What kind of small business marketing are you doing — and who’s doing it for you?
By Rieva Lesonsky
Small business owners aren’t taking full advantage of the digital marketing opportunities available to them – possibly because they are trying to do too much themselves, according to a couple of recent studies.
To find out if you’re messing up your small business marketing, keep reading.
Most small businesses (47%) spend less than $10,000 on digital marketing annually, according to a Clutch study of small business owners, the majority of whom have 10 or fewer employees. One-fourth spends between $10,001 and $100,000.
What are they spending on? Social media (62%) and a business website (61%) are the two most popular marketing methods for small businesses in the survey. market themselves. The next most popular are email marketing (39%) and search engine optimization (25%).
Clearly, entrepreneurs are missing out on a lot of small business marketing opportunities. Here are three places where entrepreneurs are missing out:
- They don’t have websites. Nearly four in 10 small businesses in the survey don’t use a website as a marketing tool. I talk a lot about why every small business needs a website because it’s true. There may be some shoppers who don’t go online to look for products and services, but they’re far and few between.
In order to be effective, your business website should be mobile-friendly, easy to use and attractively designed. Your website is so important because it serves as the foundation of your digital marketing strategy. All of your other digital marketing efforts — email, social media, content marketing, etc. — should lead back to your business website.
- They don’t use content marketing. A whopping 80% of small business owners surveyed aren’t investing in content marketing, and only 24% plan to start doing so. That’s a big mistake, because content marketing (which encompasses all types of content, such as blog posts, whitepapers, ebooks, videos, and more) is one of the fastest and easiest ways to improve your search engine optimization (SEO) for minimal cost.
In fact, the only digital marketing channel small business owners use less frequently than content marketing is augmented reality/virtual-reality marketing. Content marketing is a lot easier to execute. Simply create whatever type of content your target audience is most interested in, from white papers for a B2B company to blog posts or videos for a B2C company, and share it on your business website and social media. Use it to get attention for your business and attract prospects back to your website.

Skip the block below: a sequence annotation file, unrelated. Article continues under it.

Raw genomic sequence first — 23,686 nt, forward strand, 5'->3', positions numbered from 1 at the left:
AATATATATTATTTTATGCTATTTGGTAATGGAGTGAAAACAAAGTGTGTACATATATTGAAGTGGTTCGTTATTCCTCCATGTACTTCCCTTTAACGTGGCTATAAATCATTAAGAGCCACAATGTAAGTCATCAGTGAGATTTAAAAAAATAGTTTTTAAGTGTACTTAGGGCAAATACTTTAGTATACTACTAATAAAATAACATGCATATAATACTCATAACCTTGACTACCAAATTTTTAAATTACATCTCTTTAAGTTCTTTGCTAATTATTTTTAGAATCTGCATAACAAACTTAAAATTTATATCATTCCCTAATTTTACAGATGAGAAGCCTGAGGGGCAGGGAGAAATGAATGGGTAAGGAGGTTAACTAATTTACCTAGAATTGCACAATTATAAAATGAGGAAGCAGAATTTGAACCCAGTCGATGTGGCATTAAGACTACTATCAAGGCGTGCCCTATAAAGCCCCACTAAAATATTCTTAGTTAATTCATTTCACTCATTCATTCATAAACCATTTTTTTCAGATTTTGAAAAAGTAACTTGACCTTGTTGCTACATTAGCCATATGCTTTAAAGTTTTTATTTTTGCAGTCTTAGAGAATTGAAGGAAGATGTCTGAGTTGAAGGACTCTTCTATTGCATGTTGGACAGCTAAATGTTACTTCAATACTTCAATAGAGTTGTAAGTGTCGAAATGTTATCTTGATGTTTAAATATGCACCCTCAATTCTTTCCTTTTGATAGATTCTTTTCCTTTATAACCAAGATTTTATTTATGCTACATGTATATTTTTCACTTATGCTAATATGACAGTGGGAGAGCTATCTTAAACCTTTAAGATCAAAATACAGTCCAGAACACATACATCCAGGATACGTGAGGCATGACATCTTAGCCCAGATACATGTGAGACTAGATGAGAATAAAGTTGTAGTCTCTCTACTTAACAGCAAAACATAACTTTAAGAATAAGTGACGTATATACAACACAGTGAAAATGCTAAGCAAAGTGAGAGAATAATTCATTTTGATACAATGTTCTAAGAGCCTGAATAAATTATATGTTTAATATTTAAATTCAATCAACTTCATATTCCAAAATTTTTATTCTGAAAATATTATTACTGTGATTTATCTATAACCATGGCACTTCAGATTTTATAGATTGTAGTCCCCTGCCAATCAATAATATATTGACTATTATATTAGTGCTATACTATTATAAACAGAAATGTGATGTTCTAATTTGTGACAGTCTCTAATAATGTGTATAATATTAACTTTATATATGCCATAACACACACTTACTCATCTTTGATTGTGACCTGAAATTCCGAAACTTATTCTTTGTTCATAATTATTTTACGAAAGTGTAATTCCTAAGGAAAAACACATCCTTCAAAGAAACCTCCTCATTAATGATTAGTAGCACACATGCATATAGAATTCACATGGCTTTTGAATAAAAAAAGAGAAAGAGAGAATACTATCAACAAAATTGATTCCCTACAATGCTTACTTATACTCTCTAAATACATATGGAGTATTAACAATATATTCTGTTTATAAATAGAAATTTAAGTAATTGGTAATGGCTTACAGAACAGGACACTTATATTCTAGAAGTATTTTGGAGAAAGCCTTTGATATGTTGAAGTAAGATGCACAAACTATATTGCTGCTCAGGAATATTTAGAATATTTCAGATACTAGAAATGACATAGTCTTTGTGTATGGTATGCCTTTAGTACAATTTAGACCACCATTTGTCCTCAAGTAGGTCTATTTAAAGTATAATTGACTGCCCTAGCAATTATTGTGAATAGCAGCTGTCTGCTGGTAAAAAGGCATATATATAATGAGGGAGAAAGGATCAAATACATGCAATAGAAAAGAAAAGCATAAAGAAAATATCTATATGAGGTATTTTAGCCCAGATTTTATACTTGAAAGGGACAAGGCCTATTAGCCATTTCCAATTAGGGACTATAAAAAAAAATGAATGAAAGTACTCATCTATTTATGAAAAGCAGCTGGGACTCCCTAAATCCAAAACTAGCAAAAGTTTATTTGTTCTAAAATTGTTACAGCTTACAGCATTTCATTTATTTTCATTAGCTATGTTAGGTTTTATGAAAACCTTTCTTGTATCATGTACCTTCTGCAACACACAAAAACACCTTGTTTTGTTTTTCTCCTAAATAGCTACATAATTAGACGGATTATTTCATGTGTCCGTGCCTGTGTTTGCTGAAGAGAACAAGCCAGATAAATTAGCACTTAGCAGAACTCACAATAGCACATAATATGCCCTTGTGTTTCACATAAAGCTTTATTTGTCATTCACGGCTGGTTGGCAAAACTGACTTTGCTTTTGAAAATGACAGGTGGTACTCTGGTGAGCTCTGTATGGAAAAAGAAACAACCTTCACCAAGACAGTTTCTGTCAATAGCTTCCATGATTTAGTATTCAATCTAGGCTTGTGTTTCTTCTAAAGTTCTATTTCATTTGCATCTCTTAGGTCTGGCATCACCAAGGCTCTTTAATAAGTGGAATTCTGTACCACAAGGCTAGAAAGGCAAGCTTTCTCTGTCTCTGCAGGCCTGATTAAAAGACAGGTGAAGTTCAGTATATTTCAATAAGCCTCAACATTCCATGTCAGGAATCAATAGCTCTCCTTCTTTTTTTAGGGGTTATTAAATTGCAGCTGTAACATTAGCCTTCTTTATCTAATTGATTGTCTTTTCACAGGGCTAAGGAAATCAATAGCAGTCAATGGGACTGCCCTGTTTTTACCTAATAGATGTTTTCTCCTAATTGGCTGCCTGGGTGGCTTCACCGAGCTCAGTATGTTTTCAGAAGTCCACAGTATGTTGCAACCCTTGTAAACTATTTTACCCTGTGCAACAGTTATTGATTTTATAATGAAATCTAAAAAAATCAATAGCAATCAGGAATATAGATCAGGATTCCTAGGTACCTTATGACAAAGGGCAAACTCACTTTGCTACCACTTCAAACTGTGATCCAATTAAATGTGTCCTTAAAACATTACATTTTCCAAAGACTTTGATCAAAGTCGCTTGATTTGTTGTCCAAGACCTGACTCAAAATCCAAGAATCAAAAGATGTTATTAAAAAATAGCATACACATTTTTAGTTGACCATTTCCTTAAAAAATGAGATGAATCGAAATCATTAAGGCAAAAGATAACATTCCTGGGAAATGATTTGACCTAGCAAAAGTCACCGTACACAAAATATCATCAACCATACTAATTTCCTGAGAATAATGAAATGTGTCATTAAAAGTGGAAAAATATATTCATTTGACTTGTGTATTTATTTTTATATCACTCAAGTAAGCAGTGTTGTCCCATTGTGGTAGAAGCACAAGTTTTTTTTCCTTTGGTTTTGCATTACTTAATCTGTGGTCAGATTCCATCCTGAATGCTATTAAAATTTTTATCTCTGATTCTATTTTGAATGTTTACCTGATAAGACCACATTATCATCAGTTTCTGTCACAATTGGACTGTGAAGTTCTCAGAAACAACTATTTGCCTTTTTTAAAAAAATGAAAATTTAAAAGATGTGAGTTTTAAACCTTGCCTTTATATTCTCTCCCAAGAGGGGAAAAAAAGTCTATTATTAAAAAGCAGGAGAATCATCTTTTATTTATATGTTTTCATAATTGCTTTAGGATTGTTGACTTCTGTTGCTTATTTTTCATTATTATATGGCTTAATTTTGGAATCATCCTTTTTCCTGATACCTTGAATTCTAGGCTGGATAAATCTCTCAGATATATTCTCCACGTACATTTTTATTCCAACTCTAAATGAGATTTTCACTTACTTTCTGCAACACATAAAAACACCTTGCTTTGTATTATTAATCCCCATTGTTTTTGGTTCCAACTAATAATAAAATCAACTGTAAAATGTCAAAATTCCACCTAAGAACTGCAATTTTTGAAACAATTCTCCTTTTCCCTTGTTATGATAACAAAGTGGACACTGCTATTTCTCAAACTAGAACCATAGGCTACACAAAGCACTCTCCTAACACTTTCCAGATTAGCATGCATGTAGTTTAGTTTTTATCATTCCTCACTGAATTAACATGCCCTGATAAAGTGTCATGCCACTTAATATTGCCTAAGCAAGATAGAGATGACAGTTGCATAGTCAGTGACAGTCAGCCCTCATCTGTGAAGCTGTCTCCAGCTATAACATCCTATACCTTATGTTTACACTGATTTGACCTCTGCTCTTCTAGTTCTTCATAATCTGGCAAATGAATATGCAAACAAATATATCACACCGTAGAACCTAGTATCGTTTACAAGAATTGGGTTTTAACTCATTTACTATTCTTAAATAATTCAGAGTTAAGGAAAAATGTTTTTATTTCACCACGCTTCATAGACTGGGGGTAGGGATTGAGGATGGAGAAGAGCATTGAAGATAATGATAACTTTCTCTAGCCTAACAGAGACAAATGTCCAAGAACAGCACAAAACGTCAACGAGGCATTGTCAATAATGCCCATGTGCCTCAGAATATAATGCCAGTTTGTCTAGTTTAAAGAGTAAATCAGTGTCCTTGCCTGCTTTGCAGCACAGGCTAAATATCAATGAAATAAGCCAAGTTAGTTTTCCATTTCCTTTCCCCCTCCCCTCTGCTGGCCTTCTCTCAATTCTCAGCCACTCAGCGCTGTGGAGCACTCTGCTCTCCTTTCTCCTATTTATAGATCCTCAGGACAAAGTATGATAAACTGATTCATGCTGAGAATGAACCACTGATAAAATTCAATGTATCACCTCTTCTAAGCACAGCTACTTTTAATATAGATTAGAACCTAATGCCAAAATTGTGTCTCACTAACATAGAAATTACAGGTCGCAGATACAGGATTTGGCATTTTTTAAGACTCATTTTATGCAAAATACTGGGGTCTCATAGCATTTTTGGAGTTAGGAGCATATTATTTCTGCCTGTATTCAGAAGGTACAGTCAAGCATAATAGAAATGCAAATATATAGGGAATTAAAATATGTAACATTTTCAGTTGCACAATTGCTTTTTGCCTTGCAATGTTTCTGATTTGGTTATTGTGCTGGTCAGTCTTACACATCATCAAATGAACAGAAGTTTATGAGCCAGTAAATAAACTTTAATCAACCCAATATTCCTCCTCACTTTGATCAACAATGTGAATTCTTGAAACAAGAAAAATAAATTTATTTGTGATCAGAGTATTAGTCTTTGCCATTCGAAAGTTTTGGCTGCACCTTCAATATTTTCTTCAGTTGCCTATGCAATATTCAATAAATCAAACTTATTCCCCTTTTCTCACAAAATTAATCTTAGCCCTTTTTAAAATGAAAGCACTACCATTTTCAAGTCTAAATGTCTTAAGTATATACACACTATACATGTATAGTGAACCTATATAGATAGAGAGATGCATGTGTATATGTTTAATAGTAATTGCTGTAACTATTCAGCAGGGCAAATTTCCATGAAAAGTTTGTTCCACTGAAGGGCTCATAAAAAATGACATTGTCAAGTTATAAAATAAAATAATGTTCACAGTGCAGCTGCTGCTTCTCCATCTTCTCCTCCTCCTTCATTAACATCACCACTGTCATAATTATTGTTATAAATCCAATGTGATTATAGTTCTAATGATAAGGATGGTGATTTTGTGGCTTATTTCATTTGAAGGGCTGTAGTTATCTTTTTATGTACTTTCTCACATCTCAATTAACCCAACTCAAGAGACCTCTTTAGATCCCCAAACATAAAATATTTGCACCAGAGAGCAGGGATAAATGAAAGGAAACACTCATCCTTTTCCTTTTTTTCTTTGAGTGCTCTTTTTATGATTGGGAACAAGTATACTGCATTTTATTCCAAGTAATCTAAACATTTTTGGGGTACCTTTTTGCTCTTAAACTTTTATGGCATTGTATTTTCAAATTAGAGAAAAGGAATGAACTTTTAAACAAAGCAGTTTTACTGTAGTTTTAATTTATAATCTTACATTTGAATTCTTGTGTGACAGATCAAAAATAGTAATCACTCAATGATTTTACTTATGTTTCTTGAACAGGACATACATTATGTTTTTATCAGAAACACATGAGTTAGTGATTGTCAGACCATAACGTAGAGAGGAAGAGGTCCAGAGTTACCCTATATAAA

- They don’t use email marketing. About six in 10 small business owners don’t use email marketing. Email marketing is so simple to do, and so effective for both B2B and B2C businesses, that ignoring it is a big mistake. There are plenty of email marketing services that make it easy to create professional–looking emails with appealing templates, and send them out to your target customers. (Always make sure to get written permission from customers before sending them any email.) Segment your email lists — that is, separate them into different types of customers and send each type of customer that emails most relevant to them.
Who does your small business marketing?
Do you handle all of your small business marketing efforts on your own? If so, you’re not alone. But while it’s common for small business owners to DIY their own marketing, it might not be the wisest move.
Most small businesses in the Clutch survey say they handle all of their marketing in-house. However, 30% of those businesses’ in-house marketing “teams” consist of one person, and 28% consist of two people. Given how the average small business operates, those people probably have more on their plates than just marketing, too.
Another study surveyed over 2,700 franchisees, dealers or distributors of national and global brands, and found that nearly two-thirds (64%) of the business owners do all the marketing themselves. Only 7% have an in-house employee dedicated to marketing, and just 3% outsource their marketing to experts. The remaining 26% market catch as catch can, sharing the duties among more than one person internally with no specific leadership.
Small businesses that try to handle all of their marketing in-house can easily overextend themselves. Whether you’re keeping marketing for yourself because you can’t afford to hire, or you think no one can do it as well as you can, you’re doing your business a disservice.
Even if you have in-house employees dedicated to marketing, outsourcing at least some of your marketing can be a smart move. It can help you access skills and experience your in-house employees may lack, for less than the cost of hiring someone new.
There are plenty of outside options, from individual freelancers to local marketing communications firms. In addition, many web design and hosting companies now offer digital marketing assistance as part of their packages.
With so many different ways to get help with your small business marketing, there’s no reason to keep the job all to yourself anymore.
Marketing team meeting stock photo from bluedog studio/Shutterstock